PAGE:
High Resolution and High Sensitivity Imaging of Magnetic Properties
Magentic Force Microscopy
Almost every surface property measured by AFM is acquired by the process depicted in Figure 1. Magnetic Force Microscopy (MFM) measurements with Park AFM follow the same procedure. For MFM, the surface properties would be magnetic and the interaction force will be the magnetic one between the magnetized tip and magnetic sample. However, in addition to magnetic forces, van der Waals forces always exist between the tip and the sample. These van der Waals forces vary according to the tip-sample distance and therefore are used to measure the surface topography.
Figure 1. Schematic diagram of the surface property measurement by the advanced Park AFM modes.
MFM images the spatial variation of magnetic forces on a sample surface with the MFM tip coated with a ferromagnetic thin film. In Park AFM, surface topography is obtained in True Non-Contact mode. At the same time, the MFM image is generated by measuring either the amplitude or the phase change of the cantilever oscillation from the magnetic force between the surface and the magnetized MFM cantilever. MFM images contain information on magnetic domain distributions on the sample surface. MFM can be used to image naturally occurring and deliberately written domain structures in magnetic materials.
During the MFM measurements, there are two forces acting on the tip: magnetic and van der Waals forces. Hence, in MFM, the signal contains both information of surface topography and surface magnetic properties generated by van der Waals and magnetic forces, respectively. The dominating force depends on the distance between the tip and the sample surface because the inter-atomic magnetic force persists for greater tip-to-sample separations than the van der Waals force. These van der Waals forces vary according to the tip-sample distance and therefore are used to measure the surface topography. If the tip is close to the surface, in the region where standard Non-Contact mode is operated, the image will be predominantly topographic. As you increase the separation between the tip and the sample, magnetic effects become apparent. Collecting a series of images at different tip heights is one way to separate magnetic from topographic effects.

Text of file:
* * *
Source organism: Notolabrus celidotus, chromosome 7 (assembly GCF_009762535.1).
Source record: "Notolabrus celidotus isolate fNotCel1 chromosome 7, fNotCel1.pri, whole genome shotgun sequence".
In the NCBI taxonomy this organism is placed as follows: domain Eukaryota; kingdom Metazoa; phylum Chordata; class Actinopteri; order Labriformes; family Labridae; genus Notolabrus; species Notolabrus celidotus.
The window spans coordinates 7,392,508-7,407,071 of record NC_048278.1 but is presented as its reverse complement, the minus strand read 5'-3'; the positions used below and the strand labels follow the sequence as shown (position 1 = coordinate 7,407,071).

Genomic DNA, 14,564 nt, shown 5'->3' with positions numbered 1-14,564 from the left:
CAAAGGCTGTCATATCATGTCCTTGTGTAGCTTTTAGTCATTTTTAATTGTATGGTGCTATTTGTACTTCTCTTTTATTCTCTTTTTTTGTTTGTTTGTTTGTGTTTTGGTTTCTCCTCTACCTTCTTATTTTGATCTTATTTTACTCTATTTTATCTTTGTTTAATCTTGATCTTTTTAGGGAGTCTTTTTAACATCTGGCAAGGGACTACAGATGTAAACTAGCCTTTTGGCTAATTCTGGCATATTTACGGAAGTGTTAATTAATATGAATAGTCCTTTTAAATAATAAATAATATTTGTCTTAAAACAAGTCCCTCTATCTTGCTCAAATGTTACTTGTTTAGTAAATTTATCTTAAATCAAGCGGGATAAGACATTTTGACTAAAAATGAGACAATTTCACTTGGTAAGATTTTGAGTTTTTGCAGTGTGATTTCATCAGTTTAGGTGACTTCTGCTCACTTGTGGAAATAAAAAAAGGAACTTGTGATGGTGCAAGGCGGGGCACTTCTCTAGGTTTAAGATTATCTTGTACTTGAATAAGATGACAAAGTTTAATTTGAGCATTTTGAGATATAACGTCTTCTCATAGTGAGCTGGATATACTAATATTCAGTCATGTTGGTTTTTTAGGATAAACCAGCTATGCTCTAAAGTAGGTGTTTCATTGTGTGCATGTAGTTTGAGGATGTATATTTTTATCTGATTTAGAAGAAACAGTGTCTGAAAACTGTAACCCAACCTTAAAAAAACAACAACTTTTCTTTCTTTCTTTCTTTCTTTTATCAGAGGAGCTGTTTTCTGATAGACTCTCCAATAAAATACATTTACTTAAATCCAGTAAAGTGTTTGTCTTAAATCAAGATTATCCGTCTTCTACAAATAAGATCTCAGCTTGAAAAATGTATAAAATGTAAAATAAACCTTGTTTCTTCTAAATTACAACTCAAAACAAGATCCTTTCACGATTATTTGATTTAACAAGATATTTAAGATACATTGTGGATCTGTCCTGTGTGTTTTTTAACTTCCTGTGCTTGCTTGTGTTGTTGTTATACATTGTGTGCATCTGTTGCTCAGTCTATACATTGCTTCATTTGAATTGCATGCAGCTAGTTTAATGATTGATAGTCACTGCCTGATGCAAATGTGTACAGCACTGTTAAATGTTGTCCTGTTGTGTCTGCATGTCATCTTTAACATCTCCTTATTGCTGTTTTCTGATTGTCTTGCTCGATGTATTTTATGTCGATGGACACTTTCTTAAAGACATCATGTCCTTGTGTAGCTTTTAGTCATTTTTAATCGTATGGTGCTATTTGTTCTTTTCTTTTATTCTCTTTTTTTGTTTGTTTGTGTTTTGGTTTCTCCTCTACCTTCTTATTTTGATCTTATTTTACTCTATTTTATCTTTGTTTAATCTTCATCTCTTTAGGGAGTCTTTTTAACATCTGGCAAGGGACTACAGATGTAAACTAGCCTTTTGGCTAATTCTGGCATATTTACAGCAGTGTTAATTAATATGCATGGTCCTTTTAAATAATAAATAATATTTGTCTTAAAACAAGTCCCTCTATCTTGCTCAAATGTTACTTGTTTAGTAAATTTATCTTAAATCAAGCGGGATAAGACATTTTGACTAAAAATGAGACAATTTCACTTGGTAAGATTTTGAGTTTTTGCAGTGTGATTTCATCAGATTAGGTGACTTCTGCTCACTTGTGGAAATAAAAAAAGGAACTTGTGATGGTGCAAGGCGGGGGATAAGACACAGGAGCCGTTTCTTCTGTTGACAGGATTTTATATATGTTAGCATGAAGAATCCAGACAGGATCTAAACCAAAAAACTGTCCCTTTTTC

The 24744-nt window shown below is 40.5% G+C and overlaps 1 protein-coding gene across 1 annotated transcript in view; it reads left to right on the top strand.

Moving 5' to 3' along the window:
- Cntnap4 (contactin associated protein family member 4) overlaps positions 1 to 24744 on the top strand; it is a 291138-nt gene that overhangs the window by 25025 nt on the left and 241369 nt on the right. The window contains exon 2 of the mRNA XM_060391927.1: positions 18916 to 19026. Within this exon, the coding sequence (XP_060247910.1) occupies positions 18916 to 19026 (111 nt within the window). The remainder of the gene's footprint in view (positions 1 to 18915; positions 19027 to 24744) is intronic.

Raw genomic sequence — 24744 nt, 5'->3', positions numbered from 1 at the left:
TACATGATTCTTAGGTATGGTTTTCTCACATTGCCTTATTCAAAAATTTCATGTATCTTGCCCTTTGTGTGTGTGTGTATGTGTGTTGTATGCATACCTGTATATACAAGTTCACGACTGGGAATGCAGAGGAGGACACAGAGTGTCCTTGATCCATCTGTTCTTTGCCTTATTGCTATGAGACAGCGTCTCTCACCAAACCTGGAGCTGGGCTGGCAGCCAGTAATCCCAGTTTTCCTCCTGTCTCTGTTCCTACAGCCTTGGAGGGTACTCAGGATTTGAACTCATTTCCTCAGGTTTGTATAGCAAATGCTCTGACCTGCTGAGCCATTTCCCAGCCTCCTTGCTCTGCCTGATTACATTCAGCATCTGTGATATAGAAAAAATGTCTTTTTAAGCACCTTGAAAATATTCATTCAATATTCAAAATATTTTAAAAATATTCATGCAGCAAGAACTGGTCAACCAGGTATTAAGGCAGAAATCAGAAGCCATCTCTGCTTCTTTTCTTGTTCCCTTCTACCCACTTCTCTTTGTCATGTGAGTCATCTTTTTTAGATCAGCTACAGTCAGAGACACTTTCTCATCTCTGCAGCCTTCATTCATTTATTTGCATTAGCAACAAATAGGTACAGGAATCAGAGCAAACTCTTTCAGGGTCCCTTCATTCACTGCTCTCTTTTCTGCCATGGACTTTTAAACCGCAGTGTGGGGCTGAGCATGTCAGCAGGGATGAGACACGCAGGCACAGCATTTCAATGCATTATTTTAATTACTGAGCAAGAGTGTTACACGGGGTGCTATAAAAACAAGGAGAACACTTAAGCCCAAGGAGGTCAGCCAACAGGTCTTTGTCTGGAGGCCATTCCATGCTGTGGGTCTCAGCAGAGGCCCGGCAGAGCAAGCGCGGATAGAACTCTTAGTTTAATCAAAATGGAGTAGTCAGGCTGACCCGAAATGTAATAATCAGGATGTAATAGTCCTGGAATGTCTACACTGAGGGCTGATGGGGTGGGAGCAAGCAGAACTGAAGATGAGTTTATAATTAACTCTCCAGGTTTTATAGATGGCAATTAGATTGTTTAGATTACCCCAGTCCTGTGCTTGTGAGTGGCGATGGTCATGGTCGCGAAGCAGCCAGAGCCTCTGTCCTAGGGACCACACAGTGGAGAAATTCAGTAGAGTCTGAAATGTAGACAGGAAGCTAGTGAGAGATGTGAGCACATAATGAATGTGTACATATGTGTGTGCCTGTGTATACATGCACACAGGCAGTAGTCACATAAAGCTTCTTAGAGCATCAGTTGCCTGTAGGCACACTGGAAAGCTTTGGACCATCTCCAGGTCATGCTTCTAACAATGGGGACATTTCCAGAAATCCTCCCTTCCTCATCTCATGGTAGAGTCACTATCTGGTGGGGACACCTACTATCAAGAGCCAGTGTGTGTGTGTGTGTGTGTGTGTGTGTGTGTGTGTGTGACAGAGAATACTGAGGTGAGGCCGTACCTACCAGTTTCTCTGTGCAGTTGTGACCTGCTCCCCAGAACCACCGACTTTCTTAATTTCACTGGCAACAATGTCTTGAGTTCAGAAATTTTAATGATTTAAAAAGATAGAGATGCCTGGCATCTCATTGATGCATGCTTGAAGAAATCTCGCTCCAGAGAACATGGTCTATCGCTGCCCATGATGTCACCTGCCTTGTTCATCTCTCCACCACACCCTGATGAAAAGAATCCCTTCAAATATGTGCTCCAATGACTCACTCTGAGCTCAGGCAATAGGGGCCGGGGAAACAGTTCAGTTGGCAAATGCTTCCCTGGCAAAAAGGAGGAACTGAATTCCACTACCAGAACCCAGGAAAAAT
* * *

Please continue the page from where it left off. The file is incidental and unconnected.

The key to successful MFM imaging lies in separating the magnetic signal from the entire signal. In MFM, this is done by 'Force Range' technique or 'Two Pass' technique.
Force Range Technique
Van der Waals forces are short-range forces while the magnetic force is a long-range force. In the first scan, the tip is scanned in the region where the van der Waals force is dominant to obtain a topography image. Then the set-point is varied to place the tip in the region where the magnetic force is dominant and scanned for an MFM image, as shown in Figure 2 (a).
Figure 2. The schematics of (a) Force Range technique and (b) two pass technique and (c) corresponding
Two Pass technique
In this technique, the sample is scanned twice to separate the signal as shown in Figure 2 (b). In the first scan, the tip scans the surface as it would in True Non-Contact™ mode to obtain the topography of the sample. In the second scan, the tip-sample distance is increased and the biased tip is scanned along the topography line obtained from the first scan as shown in Figure 2 (c). The tip is only affected by the magnetic force and an MFM image is obtained as a result.
The topographical line maintains constant tip sample distance which equals the line of the constant van der Waals force. So, when the tip follows the topography line in the second scan , the van der Waals forces acting on the tip are kept constant. Thus, the only change in force affecting the signal is the change of the magnetic force. So, from the second scan, the MFM image, free of topography signal, can be obtained.
Figure 3.Topography (a) and MFM phase (b).
Figure 4. MFM phase image of (Co84Cr16)100-xPtx X=13 (a) and X=28 (b).